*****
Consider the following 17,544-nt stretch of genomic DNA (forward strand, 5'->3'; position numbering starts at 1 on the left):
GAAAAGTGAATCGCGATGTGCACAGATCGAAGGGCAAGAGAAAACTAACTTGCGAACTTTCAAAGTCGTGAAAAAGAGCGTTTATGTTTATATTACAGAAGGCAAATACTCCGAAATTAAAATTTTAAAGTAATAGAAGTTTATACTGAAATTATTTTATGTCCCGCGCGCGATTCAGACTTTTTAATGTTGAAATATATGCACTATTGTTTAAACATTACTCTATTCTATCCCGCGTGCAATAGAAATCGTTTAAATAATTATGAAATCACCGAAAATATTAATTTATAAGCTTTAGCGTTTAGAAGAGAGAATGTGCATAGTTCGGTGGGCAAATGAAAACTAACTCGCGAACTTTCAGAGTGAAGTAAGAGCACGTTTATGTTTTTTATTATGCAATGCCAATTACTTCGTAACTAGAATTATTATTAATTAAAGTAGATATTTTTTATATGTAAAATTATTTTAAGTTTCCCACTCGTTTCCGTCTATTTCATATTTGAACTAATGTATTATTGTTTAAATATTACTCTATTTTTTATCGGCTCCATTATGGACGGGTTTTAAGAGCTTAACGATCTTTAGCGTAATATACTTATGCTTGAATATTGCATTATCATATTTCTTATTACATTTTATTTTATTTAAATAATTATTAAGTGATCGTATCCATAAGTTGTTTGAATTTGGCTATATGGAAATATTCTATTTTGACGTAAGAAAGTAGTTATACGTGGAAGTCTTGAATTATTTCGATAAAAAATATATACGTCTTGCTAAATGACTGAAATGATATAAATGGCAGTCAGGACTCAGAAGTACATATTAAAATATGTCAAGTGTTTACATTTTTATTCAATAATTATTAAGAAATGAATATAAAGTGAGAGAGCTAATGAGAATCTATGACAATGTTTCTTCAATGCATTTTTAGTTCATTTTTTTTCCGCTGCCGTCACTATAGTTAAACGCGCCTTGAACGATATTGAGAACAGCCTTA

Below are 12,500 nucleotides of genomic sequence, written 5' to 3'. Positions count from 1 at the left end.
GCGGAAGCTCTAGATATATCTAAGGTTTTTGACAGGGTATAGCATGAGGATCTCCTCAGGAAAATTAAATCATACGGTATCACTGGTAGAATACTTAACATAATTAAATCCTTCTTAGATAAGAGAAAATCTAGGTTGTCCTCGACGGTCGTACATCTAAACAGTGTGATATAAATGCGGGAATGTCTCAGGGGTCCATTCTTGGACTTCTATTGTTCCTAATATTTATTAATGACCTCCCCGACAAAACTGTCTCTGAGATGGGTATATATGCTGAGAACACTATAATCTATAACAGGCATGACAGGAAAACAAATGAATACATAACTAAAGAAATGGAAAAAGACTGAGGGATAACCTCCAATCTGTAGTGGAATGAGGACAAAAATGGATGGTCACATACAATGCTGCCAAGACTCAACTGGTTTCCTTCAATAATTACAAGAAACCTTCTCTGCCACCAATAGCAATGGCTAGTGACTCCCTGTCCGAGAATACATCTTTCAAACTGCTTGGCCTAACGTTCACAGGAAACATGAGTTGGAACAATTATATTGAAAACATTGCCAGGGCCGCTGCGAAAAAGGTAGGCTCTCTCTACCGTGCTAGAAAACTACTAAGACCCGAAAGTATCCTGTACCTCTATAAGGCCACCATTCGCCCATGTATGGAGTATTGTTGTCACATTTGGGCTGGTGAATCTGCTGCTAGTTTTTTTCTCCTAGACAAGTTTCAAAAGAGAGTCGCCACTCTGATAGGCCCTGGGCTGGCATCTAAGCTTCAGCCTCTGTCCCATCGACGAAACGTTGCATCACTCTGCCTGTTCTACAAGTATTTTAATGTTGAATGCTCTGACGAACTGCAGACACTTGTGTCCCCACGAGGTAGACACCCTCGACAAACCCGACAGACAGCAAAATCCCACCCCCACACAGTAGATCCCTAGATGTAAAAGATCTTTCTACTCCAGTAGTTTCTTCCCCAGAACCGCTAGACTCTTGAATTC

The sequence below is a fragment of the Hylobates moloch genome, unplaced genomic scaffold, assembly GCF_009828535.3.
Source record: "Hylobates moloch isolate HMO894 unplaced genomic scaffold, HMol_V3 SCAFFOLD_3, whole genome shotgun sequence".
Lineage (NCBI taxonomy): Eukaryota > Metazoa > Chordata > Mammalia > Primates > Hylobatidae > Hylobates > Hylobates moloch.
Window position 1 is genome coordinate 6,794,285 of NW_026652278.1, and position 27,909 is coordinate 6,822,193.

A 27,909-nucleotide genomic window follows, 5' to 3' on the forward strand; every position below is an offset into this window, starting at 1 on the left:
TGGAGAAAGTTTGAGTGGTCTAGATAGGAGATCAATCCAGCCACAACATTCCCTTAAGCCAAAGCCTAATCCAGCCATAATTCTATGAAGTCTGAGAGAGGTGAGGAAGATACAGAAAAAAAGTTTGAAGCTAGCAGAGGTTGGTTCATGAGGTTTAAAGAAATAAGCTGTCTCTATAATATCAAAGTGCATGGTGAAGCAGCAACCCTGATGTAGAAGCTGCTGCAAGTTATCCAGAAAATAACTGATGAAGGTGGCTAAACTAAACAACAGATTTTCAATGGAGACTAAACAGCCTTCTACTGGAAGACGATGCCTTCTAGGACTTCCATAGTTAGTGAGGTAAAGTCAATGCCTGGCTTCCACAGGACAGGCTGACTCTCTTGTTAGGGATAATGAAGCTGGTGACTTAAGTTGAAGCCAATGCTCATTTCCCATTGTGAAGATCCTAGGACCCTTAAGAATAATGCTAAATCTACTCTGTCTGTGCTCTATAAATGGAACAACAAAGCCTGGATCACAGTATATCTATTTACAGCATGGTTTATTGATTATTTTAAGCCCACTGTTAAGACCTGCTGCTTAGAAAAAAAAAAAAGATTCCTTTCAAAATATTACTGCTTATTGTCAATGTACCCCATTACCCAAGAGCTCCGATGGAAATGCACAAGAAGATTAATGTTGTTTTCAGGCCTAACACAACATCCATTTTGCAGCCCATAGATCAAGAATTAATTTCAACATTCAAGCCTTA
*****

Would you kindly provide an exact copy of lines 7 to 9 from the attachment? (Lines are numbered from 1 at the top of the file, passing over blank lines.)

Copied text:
Lineage (NCBI taxonomy): Eukaryota > Metazoa > Chordata > Mammalia > Primates > Hylobatidae > Hylobates > Hylobates moloch.
Window position 1 is genome coordinate 6,794,285 of NW_026652278.1, and position 27,909 is coordinate 6,822,193.

A 27,909-nucleotide genomic window follows, 5' to 3' on the forward strand; every position below is an offset into this window, starting at 1 on the left: